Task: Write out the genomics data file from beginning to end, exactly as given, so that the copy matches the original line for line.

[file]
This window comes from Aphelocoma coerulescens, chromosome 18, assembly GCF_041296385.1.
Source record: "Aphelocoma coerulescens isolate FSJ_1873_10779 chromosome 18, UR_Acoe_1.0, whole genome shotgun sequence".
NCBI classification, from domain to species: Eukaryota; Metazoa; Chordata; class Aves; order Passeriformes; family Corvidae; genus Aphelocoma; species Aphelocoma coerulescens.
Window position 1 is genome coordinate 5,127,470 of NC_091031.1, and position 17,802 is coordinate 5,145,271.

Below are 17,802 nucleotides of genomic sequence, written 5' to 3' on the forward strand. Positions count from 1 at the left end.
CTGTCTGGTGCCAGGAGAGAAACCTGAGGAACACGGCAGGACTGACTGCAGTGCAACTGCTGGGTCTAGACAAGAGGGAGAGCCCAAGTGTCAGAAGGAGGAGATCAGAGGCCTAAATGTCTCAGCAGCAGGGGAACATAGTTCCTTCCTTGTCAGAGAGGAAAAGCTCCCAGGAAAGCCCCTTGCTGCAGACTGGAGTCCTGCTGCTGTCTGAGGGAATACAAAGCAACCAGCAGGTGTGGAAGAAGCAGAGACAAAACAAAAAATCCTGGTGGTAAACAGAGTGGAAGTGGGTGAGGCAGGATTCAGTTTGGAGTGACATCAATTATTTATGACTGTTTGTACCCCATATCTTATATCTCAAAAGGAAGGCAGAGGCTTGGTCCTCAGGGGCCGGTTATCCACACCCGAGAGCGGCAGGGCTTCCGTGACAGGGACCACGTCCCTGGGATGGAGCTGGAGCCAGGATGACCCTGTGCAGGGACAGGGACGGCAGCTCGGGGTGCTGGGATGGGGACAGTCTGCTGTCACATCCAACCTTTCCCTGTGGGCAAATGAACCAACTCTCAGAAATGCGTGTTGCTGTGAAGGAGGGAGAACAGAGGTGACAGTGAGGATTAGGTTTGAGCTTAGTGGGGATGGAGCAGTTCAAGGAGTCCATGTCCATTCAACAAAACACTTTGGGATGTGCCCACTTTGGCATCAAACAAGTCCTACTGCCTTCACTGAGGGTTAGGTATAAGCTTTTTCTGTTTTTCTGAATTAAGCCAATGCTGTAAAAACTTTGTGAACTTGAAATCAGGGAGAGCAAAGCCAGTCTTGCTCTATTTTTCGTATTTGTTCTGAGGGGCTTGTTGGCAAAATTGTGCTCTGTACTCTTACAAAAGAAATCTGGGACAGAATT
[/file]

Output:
This window comes from Aphelocoma coerulescens, chromosome 18, assembly GCF_041296385.1.
Source record: "Aphelocoma coerulescens isolate FSJ_1873_10779 chromosome 18, UR_Acoe_1.0, whole genome shotgun sequence".
NCBI classification, from domain to species: Eukaryota; Metazoa; Chordata; class Aves; order Passeriformes; family Corvidae; genus Aphelocoma; species Aphelocoma coerulescens.
Window position 1 is genome coordinate 5,127,470 of NC_091031.1, and position 17,802 is coordinate 5,145,271.

Below are 17,802 nucleotides of genomic sequence, written 5' to 3' on the forward strand. Positions count from 1 at the left end.
CTGTCTGGTGCCAGGAGAGAAACCTGAGGAACACGGCAGGACTGACTGCAGTGCAACTGCTGGGTCTAGACAAGAGGGAGAGCCCAAGTGTCAGAAGGAGGAGATCAGAGGCCTAAATGTCTCAGCAGCAGGGGAACATAGTTCCTTCCTTGTCAGAGAGGAAAAGCTCCCAGGAAAGCCCCTTGCTGCAGACTGGAGTCCTGCTGCTGTCTGAGGGAATACAAAGCAACCAGCAGGTGTGGAAGAAGCAGAGACAAAACAAAAAATCCTGGTGGTAAACAGAGTGGAAGTGGGTGAGGCAGGATTCAGTTTGGAGTGACATCAATTATTTATGACTGTTTGTACCCCATATCTTATATCTCAAAAGGAAGGCAGAGGCTTGGTCCTCAGGGGCCGGTTATCCACACCCGAGAGCGGCAGGGCTTCCGTGACAGGGACCACGTCCCTGGGATGGAGCTGGAGCCAGGATGACCCTGTGCAGGGACAGGGACGGCAGCTCGGGGTGCTGGGATGGGGACAGTCTGCTGTCACATCCAACCTTTCCCTGTGGGCAAATGAACCAACTCTCAGAAATGCGTGTTGCTGTGAAGGAGGGAGAACAGAGGTGACAGTGAGGATTAGGTTTGAGCTTAGTGGGGATGGAGCAGTTCAAGGAGTCCATGTCCATTCAACAAAACACTTTGGGATGTGCCCACTTTGGCATCAAACAAGTCCTACTGCCTTCACTGAGGGTTAGGTATAAGCTTTTTCTGTTTTTCTGAATTAAGCCAATGCTGTAAAAACTTTGTGAACTTGAAATCAGGGAGAGCAAAGCCAGTCTTGCTCTATTTTTCGTATTTGTTCTGAGGGGCTTGTTGGCAAAATTGTGCTCTGTACTCTTACAAAAGAAATCTGGGACAGAATT